Saturday, June 25, 2005 

Cruise in for a Bruisin'

Tom Cruise. Just the name these days for me invokes images of couch jumping and crazy-eyed verbal assaults on interviewers. Last night I nervously watched him on "The Late Show," wondering if he was going to jump across the table and slap Dave with that fake microphone-thingy that sits on his desk after Dave basically asked him to elaborate on his sex life with actress Katie Holmes of "Dawson Creek" fame. He didn't. He just kind of popped up out of his chair and laughed toward the audience. Whew! Dave was safe.

Unfortunately for Matt Lauer and some others before him, they aren't Dave Letterman. This morning on the "Today" Show, Matt apparently stepped over the line and suggested that Tom might actually be wrong about his recent comments that people should not use prescription drugs to counter conditions like ADHD. Cruise seemed to have to restrain himself a bit and then lit into his interviewer by telling him how much he didn't know about drug testing.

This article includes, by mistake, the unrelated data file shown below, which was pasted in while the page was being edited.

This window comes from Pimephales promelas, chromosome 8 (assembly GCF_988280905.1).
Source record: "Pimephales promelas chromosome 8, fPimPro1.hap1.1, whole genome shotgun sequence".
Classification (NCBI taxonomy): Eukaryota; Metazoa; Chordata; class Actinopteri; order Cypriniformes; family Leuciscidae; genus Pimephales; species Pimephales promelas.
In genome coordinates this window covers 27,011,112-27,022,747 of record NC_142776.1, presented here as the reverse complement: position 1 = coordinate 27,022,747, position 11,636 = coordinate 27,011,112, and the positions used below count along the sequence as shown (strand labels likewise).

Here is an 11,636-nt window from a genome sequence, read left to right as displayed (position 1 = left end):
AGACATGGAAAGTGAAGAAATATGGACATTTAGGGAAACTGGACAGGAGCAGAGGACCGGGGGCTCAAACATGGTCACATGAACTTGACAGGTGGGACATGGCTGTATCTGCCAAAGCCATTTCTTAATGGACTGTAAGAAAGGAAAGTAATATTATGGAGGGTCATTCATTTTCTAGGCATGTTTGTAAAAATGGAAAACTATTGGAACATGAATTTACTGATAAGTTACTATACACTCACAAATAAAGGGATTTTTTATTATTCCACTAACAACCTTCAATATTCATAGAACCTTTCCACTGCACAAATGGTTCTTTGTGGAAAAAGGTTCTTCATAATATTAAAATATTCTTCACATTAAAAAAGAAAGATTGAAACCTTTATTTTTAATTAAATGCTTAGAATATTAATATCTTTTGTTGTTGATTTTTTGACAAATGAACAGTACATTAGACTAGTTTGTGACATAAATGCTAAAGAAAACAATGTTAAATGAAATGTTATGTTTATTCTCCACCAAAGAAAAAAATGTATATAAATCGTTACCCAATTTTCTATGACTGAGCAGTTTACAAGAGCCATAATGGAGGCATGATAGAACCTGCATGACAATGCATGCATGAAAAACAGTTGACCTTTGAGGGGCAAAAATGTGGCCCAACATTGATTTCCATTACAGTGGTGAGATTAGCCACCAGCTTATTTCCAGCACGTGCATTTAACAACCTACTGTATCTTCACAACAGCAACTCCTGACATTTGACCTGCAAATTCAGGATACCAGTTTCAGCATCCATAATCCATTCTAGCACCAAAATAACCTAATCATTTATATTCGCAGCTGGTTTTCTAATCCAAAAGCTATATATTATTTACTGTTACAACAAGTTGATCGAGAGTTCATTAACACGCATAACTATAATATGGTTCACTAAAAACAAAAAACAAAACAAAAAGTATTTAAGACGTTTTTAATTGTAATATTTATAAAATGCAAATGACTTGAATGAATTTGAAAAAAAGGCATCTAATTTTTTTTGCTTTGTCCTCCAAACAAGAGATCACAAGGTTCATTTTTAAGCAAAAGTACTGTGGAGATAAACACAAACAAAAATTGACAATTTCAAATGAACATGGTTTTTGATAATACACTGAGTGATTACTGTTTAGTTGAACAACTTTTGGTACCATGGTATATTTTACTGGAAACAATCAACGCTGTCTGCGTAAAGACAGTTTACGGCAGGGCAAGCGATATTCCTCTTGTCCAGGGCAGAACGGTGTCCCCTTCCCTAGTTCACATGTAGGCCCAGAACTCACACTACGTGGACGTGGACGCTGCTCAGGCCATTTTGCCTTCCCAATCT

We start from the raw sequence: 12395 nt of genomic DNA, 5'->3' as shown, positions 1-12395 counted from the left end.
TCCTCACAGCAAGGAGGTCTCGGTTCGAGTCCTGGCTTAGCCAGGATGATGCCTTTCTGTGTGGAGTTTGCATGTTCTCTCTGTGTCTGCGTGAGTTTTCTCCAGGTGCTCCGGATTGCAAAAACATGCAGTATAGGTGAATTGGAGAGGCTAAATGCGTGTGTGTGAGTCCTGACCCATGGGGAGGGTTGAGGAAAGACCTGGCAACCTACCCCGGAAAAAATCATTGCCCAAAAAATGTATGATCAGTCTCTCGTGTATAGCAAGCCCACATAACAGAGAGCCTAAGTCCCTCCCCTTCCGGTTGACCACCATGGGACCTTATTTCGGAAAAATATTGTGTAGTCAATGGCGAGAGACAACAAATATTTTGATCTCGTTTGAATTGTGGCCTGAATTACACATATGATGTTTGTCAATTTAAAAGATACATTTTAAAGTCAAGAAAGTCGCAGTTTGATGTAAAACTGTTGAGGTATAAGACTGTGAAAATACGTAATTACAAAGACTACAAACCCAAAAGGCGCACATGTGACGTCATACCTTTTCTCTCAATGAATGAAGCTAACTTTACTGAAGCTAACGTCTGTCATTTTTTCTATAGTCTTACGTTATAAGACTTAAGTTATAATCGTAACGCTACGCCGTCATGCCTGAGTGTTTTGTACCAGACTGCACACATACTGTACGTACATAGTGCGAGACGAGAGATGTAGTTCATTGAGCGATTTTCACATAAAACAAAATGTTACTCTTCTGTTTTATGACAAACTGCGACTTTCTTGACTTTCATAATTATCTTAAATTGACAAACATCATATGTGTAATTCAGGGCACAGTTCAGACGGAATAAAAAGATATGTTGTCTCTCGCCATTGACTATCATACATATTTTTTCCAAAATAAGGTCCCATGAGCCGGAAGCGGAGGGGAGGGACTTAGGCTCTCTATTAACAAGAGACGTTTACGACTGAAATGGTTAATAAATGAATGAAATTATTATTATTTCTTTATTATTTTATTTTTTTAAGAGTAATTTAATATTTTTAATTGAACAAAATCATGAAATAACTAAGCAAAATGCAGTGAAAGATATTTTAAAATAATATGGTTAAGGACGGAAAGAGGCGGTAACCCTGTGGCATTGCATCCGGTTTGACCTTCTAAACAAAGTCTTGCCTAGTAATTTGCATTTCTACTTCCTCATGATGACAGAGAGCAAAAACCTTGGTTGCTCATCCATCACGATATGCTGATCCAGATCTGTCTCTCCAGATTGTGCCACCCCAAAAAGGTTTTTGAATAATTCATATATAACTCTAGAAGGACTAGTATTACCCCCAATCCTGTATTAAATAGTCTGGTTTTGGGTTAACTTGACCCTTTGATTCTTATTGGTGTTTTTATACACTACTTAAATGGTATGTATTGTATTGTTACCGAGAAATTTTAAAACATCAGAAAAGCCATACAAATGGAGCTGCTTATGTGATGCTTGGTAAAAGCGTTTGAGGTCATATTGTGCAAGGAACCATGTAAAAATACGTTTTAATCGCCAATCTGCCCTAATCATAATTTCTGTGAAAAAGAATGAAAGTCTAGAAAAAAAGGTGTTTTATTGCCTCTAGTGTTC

Hmmm . . . let's think about this a little bit, shall we? Here's a guy who is a public figure, in an organized religion, and now is suggesting that prescription drugs are not only useless for treating psychiatric conditions, but even harmful. And he is doing it all on national television! Now imagine someone like, say Al Mohler (or any other well-known evangelical leader for that matter), getting on national television and saying that prescription drugs shouldn't be taken by kids who have Attention Defecit / Hyperactivity Disorder. He says that he's read the reports and that his interviewer is just "glib." You know what would happen? The entire American Psychological Society would roast him on a spit. CNN would find about 15 medical doctors to come out against him on "Larry King Live" and there would be picketing outside his house on Lexington Road here in Louisville. And yet this guy, this movie star (who honestly isn't well known for his intellectual prowess -- not to say he isn't smart, but, come on, he's definately not a medical practitioner!), goes around saying all this kind of stuff without anyone correcting him. Is he right or something? I mean are millions of members of the APA wrong?

Now, don't get me wrong. I am not for medicating society to the hilt like we have done the past 25 years, but surely someone in the medical field disagrees with Cruise. So why won't they speak up? I find this interesting to say the least.